Carl Hester: Fitness is the key to longevity *H&H VIP*

Opinion

When you have a top horse who has done as much as Nip Tuck, it is always a difficult decision as to when they should either retire, step down a level or change their lives in general.

After finishing fourth with “Barney” at the European Championships in 2017, with the current quality at the top, we were more than happy to revise plans for a horse who’s done as much as he has for his country — winning three silver medals from 2014 to 2017.

As with Valegro, a horse who’s proved himself time and again deserves to take life a bit easier, but taking him to the Keysoe CDI earlier this month showed me how much joy Barney — and his owner — have from competing; he was so excited to be out.

Barney’s post-championship routine includes lots of hacking and polework with his owner Jane de la Mare, as well as visits to the water treadmill. It’s a reminder that horses don’t forget their training; it’s all about fitness, not schooling, to produce longevity in the sport. While Barney remains so happy and willing, he will hopefully continue to do more British internationals this year.

In the current climate, some venues must be struggling to stay afloat, but Simon Bates deserves appreciation for the big investment at Keysoe. With a new gallery, viewing area and, most importantly, good stabling for the March international, which always seems to be wet, I’m sure all competitors would join me in saying thank you. How glad we were to have  these improvements.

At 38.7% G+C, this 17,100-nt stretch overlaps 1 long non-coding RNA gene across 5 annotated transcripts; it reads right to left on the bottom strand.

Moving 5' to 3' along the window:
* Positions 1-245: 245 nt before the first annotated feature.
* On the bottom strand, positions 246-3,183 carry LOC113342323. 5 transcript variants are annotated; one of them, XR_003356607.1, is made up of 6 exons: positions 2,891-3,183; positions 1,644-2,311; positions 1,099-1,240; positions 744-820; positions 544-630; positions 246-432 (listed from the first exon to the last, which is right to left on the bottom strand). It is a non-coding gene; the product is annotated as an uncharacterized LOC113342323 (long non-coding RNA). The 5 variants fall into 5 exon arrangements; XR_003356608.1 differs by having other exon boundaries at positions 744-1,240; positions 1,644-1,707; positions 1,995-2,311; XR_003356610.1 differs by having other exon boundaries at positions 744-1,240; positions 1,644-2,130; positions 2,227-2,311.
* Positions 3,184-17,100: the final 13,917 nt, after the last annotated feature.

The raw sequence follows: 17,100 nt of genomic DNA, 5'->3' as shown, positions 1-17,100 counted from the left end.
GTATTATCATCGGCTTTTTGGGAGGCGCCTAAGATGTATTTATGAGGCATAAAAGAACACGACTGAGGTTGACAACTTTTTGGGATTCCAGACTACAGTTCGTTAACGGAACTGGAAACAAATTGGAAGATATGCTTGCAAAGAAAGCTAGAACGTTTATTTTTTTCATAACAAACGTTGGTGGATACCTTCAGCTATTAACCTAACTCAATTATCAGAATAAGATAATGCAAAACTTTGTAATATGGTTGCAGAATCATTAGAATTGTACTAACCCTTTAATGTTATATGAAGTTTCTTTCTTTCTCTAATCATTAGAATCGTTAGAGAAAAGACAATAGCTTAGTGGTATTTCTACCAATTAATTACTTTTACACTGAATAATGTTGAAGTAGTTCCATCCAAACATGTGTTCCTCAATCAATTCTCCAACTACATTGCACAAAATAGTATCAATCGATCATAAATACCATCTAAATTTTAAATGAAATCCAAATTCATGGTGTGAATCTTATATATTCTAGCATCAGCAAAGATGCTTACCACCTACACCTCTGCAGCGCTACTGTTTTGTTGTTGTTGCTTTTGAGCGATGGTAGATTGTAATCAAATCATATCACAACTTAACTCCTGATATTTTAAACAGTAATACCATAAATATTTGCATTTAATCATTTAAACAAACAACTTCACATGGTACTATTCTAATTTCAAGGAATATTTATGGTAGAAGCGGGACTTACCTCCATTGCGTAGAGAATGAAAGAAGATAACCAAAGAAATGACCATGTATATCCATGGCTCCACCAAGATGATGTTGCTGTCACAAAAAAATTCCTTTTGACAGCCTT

A tragic disaster

My heart goes out to the Rothenberger family, with my condolences on the loss of five of their beloved horses in a devastating yard fire last month, and my thoughts for the recovery of the injured people and horses. Semmieke Rothenberger’s tribute to the young mare she lost in the fire was extremely moving.

A fire is surely every yard owner’s worst nightmare and this terrible tragedy serves as a timely reminder to me and others to make sure all fire extinguishers are regularly checked and functioning.

Public buildings must have evacuation plans, so it makes sense to have one for the yard, too. Sadly, it is often only tales of utter disaster such as befell the Rothenbergers that make us look at the “what ifs” on our own doorsteps.

That neighbours and friends have pulled together to support the family in the aftermath is heartening; they face a long journey to rebuild their beautiful place and lives.

Better than keyboard bashing

Paperwork may not be my favourite thing — as my loyal PA Claudine would attest — but the British Dressage (BD) member survey will be top of my “to do” pile at the beginning of April. The survey will be sent to all paid-up members of BD and it’s vital we take this opportunity to respond.

The survey will look at membership as well as competition and championship structures, which are meaty subjects. It will take about 25 minutes and, if we all take the time out to complete it, we can shape our sport collectively. So, get a cup of coffee (perhaps save the wine until afterwards) and get to it, as this is a far more positive way to have your say than bashing out a keyboard rant.

Ref Horse & Hound; 28 March 2019